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Factories shutdown risks devastating economic impact: FMM

FMM In The News: THE MALAYSIAN RESERVE, Wednesday, July 14, 2021 - THE Federation of Malaysian Manufacturers (FMM) said shutting down factories will have a devastating economic impact to the nation.

“The importance of the manufacturing sector to Malaysia’s economy must be appreciated by all. If all factories are forced to shut, the impact would be most devastating on the economy,” FMM president Tan Sri Soh Thian Lai said in a statement today.

He also said that the lockdown in Selangor and Kuala Lumpur was implemented not due to rising work clusters as claimed in a recent media article but to address the worrying and fast-rising sporadic cases in the Klang Valley.

According to FMM, the manufacturing sector has been the pillar of economic growth as evident from the fourth quarter of 2020 (4Q20) economic performance, where the manufacturing sector was the only economic sector with a positive growth of 3%.

This performance continued in the first quarter of 2021 (1Q21) with stronger growth where manufacturing led all other economic sectors with a growth of 6%.

“As the catalyst of growth contributing around 23% of gross domestic product (GDP), including 86% of total exports and the main source of demand for output from the other economic sectors, it is very clear that the manufacturing sector must be allowed to continue to operate amidst the Covid-19 pandemic,” Soh added.

FMM stated that businesses cannot be sustained if factory operations are closed or reduced in capacity, which will lead to knock-on effects in the economy with significant loss of jobs due to the extensive supply chains and networks involved in manufacturing.

“If industries remain closed for too long, it could cause economic stagnation and irreparable damage to the economy including the possible exodus of foreign investors and reduction in domestic investments,” the federation head said.

Soh further said that the manufacturing industry gives its fullest commitment and support to the government’s efforts in fighting the Covid-19 pandemic.

Quoting Health DG Tan Sri Dr Noor Hisham Abdullah during an engagement with the business community on July 4, Soh further said that close to 70% of the total cases were sporadic cases, while 30% came from clusters of which 62% are workplace clusters.

“Factories only account for 30% of these workplace clusters. This works out to be around only 6% of the total number of cases that can be attributed to factories,” he said.

Recently, MoH has reported that only 15,069 (9.7%) out of a total of 156,105 infections cases from June 1 to June 26, were attributed to the manufacturing sector.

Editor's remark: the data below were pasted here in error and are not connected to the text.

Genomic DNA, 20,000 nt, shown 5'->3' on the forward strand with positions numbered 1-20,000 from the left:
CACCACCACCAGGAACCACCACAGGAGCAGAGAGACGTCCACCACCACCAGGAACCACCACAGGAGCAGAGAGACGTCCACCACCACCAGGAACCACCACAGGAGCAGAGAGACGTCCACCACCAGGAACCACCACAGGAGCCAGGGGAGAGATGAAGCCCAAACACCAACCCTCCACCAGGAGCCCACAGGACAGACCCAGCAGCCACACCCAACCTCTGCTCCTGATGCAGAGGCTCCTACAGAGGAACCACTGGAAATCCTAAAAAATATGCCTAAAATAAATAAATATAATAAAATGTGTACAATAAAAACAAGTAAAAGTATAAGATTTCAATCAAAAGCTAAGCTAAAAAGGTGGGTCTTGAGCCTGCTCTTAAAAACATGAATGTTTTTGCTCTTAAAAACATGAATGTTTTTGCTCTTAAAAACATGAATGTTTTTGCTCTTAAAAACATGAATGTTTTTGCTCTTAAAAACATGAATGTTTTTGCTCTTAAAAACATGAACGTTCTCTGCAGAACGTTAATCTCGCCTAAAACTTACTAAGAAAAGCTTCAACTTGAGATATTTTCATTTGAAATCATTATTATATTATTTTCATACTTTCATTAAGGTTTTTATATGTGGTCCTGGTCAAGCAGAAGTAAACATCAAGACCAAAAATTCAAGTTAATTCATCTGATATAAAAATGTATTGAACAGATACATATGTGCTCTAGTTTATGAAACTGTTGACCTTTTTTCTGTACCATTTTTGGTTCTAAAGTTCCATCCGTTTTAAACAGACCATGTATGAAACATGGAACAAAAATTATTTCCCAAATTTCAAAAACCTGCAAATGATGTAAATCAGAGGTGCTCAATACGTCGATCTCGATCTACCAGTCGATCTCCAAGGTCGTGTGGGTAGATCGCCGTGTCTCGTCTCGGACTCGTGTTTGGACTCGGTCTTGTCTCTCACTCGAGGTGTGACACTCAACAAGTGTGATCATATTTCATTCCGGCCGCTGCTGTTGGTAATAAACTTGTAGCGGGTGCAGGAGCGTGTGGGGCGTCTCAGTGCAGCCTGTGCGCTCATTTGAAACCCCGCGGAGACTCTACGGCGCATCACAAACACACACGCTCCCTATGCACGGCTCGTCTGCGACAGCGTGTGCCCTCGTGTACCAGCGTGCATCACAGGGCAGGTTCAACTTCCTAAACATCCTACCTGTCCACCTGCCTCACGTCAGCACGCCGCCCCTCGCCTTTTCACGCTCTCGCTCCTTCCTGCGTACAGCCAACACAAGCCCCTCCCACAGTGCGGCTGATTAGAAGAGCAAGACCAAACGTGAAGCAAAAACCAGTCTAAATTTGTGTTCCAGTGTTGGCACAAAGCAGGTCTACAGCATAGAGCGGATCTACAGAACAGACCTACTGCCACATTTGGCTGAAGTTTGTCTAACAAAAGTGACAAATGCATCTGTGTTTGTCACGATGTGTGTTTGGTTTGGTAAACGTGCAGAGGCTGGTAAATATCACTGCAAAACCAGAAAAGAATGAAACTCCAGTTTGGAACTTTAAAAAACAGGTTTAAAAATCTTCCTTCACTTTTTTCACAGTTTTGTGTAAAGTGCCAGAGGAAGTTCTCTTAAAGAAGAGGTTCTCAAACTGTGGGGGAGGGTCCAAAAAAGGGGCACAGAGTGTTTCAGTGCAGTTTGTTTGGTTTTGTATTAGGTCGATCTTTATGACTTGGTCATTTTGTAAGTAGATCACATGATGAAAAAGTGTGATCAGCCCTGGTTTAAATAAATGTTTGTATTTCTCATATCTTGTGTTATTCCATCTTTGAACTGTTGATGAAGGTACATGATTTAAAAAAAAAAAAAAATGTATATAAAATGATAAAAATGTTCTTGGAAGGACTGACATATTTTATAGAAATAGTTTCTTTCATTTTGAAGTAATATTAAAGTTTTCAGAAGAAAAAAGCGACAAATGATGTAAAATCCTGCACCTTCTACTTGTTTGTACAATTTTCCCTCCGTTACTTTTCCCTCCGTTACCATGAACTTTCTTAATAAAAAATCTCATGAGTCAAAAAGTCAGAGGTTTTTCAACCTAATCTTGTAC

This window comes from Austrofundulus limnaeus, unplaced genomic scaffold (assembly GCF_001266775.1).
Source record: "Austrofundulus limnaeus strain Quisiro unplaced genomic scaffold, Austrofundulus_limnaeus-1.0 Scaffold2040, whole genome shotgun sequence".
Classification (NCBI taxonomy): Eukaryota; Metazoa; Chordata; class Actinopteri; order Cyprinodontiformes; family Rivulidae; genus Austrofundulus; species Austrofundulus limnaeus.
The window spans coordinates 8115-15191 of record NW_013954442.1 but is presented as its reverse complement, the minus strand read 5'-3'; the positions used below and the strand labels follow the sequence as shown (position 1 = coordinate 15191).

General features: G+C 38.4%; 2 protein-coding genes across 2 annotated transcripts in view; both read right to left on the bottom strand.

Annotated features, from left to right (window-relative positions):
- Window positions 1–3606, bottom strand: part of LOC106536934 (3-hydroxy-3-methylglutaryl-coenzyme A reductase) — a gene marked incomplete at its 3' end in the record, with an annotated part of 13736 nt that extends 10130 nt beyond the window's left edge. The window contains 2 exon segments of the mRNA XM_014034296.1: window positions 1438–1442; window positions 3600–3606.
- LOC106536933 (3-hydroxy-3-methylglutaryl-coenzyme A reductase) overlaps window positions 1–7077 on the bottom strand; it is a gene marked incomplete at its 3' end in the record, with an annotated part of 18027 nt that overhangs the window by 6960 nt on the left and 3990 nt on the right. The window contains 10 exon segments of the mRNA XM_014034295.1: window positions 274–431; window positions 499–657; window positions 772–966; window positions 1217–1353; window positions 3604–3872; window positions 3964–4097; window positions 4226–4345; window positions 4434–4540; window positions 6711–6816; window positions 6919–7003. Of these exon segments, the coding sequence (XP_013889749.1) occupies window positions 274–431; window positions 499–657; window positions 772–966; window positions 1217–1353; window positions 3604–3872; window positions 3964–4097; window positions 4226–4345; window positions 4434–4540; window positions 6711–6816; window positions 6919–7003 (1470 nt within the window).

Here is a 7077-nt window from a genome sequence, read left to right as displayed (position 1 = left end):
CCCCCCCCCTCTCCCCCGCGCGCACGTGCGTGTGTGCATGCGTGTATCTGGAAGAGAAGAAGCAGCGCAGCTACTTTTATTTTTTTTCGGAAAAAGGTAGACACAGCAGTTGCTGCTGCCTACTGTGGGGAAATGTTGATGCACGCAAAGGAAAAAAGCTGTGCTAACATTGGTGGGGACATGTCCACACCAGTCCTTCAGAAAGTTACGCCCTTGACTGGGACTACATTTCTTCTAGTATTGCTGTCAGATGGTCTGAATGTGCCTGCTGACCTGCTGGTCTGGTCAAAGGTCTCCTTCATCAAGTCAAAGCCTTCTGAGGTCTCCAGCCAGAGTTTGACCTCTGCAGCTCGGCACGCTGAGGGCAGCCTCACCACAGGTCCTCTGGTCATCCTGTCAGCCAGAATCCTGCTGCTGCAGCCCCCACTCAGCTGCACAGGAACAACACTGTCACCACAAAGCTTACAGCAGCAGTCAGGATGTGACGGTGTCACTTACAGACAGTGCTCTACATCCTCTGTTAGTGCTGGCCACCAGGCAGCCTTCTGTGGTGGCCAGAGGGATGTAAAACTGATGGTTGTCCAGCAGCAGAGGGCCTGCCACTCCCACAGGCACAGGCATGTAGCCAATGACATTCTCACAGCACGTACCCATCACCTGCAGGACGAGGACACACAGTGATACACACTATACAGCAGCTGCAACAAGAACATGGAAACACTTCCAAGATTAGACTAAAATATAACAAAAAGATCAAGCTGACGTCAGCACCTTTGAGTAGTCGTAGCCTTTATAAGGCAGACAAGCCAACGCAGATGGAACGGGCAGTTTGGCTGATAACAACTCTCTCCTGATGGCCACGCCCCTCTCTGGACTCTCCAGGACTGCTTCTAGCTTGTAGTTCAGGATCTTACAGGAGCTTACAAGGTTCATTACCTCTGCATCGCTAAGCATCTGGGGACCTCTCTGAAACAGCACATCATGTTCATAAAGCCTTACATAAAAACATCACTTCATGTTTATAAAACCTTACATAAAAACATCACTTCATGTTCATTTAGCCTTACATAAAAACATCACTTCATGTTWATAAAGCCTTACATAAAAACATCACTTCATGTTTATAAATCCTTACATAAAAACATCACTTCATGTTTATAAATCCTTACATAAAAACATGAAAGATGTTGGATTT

Moreover, on July 9, Health DG was quoted saying that only 16% of the record-high 9,180 cases reported for the day were from clusters, while the remaining 84% were based on testing of individuals.

According to FMM’s analysis of the official data published by MoH in the website, Telegram and social media platforms from June 1 to July 12, the daily new cluster-based cases reported have ranged between 1% to 17% of the overall cases reported daily.

“In addition, new manufacturing cluster cases over the same period as a percentage of the overall daily cases reported have ranged between 0.3% to 8.3%.

“Based on the graph reported by the National Crisis Preparedness and Response Centre (CPRC) of MoH, it is very clear that cases linked to clusters especially manufacturing clusters are low,” said Soh adding that other data has also showed that factories are not the main sources of infections.

On June 30, Senior Minister of Ministry of International Trade and Industry (MITI) Datuk Seri Mohamed Azmin Ali said the manufacturing sector accounted for just 9.3% or 12,872 from the total 138,649 cases reported between June 1 and June 23, based on data obtained from CPRC.

Besides that, cases from manufacturing contributed a maximum of 7.3% only of the overall daily cases, based on the new cluster cases reported daily by MoH from July 1 to July 9, as well as tracked by FMM.

The federation acknowledged that the risk of factory infections cannot be totally eliminated especially now with the high percentage of sporadic cases and with the virus in the community.

“This most certainly cannot be equated to the lack of Covid-19 standard operating procedures (SOP) compliance by factories and is a very unfair conclusion to be made.

“With the rise in the sporadic cases, managing the entry of infections into the factory or hostels has become more challenging for the industry despite the SOP and preventive measures in place including swab tests because the virus may still go into factories especially through the asymptomatic sporadic cases,” FMM said.

FMM will continue to ensure strict adherence to the SOPs and preventive measures at the workplace and workers’ quarters as compliance with Act 446, as well as accelerating the process of getting all employees vaccinated through Program Immunisasi Industri Covid-19 Kerjasama Awam Swasta (PIKAS).

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